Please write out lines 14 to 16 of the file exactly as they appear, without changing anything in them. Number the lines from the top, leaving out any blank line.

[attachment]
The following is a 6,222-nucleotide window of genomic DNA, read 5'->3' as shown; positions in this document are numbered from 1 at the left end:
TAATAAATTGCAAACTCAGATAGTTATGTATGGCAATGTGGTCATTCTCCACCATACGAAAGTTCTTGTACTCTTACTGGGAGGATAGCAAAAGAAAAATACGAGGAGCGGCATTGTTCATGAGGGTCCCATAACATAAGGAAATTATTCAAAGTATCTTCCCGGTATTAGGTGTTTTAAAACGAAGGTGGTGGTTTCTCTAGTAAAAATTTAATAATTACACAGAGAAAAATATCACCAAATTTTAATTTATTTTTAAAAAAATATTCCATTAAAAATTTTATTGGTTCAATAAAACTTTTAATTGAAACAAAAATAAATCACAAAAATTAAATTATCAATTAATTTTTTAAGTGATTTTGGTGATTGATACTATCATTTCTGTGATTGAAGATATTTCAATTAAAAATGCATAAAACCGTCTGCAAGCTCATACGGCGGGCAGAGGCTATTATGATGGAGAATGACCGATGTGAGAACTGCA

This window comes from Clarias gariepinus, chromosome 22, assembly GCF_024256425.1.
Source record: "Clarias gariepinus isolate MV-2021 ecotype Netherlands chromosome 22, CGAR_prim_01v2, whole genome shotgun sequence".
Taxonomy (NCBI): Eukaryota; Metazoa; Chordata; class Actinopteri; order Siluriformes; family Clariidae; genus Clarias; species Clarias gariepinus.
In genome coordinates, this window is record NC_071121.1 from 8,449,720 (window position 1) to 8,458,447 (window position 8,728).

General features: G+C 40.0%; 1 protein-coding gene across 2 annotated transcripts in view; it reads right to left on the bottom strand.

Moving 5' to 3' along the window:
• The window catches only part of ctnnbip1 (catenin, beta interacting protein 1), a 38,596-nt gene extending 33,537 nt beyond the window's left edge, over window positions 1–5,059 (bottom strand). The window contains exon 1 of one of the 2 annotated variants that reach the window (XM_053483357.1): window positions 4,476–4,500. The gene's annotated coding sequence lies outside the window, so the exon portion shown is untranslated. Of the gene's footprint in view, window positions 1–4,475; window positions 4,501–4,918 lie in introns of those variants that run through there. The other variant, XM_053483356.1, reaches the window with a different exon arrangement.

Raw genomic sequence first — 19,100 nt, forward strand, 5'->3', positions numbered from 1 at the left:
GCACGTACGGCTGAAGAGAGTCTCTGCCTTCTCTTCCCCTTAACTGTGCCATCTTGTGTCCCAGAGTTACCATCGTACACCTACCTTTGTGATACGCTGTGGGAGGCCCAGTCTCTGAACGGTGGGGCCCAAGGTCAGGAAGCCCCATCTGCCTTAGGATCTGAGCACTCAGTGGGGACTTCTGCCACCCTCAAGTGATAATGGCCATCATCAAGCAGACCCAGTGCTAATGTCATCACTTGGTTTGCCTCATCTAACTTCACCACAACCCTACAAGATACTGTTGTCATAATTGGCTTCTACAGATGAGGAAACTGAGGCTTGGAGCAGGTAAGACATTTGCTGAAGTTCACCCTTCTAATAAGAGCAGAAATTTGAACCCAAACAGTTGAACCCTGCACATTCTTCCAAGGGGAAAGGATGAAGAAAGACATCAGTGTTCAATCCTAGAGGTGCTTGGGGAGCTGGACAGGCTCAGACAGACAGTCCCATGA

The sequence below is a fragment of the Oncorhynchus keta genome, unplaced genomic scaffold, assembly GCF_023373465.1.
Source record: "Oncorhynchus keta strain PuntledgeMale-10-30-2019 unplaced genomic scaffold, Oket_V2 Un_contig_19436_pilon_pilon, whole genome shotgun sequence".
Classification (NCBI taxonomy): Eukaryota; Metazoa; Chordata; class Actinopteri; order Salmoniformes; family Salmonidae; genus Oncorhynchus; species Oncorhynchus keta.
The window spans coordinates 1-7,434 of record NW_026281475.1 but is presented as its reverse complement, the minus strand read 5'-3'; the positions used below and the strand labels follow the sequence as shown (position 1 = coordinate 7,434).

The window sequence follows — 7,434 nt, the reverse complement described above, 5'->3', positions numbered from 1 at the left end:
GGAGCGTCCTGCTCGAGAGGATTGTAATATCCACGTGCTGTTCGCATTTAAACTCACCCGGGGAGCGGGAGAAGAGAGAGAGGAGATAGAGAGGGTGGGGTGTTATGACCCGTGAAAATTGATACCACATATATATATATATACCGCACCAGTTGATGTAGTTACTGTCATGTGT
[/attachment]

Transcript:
Classification (NCBI taxonomy): Eukaryota; Metazoa; Chordata; class Actinopteri; order Salmoniformes; family Salmonidae; genus Oncorhynchus; species Oncorhynchus keta.
The window spans coordinates 1-7,434 of record NW_026281475.1 but is presented as its reverse complement, the minus strand read 5'-3'; the positions used below and the strand labels follow the sequence as shown (position 1 = coordinate 7,434).

The window sequence follows — 7,434 nt, the reverse complement described above, 5'->3', positions numbered from 1 at the left end: